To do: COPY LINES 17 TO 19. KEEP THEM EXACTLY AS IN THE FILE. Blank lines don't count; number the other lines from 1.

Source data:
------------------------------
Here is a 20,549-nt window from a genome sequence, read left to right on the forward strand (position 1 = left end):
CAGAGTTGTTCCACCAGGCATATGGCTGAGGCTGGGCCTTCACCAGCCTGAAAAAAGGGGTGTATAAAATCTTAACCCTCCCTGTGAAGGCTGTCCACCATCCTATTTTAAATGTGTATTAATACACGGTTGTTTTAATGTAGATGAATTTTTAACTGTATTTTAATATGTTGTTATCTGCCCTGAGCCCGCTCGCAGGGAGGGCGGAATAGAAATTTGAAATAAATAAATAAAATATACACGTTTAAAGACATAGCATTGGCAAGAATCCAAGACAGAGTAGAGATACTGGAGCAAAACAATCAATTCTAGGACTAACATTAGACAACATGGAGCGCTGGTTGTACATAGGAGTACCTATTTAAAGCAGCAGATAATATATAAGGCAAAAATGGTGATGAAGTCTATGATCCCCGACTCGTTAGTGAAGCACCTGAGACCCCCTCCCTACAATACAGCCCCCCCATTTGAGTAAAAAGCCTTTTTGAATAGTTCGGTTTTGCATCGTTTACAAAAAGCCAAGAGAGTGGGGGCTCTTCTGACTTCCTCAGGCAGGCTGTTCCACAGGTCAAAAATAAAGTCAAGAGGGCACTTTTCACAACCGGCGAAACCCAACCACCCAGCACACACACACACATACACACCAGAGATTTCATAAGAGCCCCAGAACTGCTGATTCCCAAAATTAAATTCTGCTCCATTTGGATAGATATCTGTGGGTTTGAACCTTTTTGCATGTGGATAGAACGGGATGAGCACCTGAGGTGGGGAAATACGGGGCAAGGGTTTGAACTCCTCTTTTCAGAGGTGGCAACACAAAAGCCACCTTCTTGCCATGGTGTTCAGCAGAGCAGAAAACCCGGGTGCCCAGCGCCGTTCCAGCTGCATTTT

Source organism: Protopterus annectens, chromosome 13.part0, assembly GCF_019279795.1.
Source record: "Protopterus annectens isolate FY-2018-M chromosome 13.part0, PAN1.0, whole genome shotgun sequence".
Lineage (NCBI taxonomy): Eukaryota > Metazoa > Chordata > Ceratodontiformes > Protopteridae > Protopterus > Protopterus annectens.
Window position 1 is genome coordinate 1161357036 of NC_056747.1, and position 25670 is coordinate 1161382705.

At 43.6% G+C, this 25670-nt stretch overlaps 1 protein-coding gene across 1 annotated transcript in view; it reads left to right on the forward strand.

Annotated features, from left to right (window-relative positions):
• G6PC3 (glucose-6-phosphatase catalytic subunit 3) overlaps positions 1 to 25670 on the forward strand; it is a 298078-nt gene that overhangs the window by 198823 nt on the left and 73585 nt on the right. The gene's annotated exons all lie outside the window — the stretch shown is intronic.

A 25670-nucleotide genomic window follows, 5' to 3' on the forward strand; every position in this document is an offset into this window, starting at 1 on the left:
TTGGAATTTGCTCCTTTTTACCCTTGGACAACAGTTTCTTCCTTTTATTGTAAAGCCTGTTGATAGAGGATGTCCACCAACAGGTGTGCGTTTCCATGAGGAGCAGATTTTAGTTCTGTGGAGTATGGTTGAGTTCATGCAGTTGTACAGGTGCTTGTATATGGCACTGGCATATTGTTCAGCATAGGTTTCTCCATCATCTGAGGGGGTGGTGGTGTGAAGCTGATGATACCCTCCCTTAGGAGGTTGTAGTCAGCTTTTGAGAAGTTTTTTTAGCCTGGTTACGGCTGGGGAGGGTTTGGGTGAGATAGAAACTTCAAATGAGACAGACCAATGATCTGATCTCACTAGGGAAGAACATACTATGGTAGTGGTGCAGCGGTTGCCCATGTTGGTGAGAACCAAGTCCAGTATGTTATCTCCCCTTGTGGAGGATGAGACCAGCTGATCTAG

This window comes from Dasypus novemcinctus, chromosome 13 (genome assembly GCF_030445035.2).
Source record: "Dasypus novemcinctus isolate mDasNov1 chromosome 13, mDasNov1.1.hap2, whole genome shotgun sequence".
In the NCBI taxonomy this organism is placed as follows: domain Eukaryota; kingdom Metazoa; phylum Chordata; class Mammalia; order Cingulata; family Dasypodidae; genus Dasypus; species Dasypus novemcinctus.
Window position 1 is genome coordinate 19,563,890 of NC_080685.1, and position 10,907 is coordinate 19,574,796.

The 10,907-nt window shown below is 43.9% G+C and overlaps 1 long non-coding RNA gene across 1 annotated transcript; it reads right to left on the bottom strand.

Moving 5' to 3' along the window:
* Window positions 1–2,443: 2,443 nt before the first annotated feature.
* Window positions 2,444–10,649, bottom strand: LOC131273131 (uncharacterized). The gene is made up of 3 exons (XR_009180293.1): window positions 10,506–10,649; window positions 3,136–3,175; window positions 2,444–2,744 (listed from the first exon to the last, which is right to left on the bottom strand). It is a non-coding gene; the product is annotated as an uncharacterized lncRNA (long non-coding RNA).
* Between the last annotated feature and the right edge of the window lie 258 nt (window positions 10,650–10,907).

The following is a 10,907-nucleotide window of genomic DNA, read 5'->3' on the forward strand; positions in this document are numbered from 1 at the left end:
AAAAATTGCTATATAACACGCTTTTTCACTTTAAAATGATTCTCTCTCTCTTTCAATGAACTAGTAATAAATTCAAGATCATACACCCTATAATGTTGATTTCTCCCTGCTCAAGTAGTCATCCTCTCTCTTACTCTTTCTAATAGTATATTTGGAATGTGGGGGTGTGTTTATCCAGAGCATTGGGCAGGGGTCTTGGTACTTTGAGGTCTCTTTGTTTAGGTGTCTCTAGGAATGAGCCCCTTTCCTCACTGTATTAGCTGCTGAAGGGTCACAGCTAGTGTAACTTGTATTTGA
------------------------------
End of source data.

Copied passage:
Moving 5' to 3' along the window:
* Window positions 1–2,443: 2,443 nt before the first annotated feature.
* Window positions 2,444–10,649, bottom strand: LOC131273131 (uncharacterized). The gene is made up of 3 exons (XR_009180293.1): window positions 10,506–10,649; window positions 3,136–3,175; window positions 2,444–2,744 (listed from the first exon to the last, which is right to left on the bottom strand). It is a non-coding gene; the product is annotated as an uncharacterized lncRNA (long non-coding RNA).